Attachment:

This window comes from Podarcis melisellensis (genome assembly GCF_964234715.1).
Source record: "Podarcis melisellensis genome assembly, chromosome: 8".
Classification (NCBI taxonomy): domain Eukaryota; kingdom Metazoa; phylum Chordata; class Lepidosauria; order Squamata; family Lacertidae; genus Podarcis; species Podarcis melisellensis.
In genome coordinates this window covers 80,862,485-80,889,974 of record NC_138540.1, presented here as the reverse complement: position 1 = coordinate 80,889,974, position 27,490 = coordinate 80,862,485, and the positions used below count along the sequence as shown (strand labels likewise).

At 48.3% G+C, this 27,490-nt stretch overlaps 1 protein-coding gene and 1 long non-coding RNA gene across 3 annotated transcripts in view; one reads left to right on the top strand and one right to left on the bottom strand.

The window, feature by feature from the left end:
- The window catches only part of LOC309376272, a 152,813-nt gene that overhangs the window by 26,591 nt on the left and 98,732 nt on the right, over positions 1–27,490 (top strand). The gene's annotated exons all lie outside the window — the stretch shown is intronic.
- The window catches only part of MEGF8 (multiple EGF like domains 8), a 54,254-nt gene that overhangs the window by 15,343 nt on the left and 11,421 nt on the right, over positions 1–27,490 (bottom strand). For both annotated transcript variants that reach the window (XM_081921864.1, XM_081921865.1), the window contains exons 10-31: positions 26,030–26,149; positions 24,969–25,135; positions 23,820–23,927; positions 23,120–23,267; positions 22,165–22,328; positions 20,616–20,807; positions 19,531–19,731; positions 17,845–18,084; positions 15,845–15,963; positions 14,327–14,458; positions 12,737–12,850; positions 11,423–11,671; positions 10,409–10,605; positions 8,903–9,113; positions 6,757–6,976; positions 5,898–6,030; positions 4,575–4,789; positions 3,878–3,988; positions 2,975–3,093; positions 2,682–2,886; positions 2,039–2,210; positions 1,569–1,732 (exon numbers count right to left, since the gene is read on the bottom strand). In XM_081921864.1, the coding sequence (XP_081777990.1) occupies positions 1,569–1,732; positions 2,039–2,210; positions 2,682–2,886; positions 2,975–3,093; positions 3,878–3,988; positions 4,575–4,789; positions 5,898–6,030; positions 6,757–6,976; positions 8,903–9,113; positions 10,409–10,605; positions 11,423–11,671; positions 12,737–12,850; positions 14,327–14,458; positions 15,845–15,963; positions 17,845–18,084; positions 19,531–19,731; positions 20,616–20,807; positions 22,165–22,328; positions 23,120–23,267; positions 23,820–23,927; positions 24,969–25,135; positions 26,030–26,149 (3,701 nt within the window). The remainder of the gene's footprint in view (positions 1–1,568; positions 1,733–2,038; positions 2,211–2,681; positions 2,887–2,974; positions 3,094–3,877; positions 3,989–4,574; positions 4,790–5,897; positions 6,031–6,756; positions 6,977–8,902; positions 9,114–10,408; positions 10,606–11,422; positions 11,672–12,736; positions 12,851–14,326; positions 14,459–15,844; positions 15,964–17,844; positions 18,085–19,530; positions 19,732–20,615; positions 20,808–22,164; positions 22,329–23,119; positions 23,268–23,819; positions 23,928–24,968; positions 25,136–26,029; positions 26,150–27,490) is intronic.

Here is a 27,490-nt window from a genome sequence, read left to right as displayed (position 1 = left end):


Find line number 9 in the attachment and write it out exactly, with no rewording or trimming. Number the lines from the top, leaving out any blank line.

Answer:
Here is a 27,490-nt window from a genome sequence, read left to right as displayed (position 1 = left end):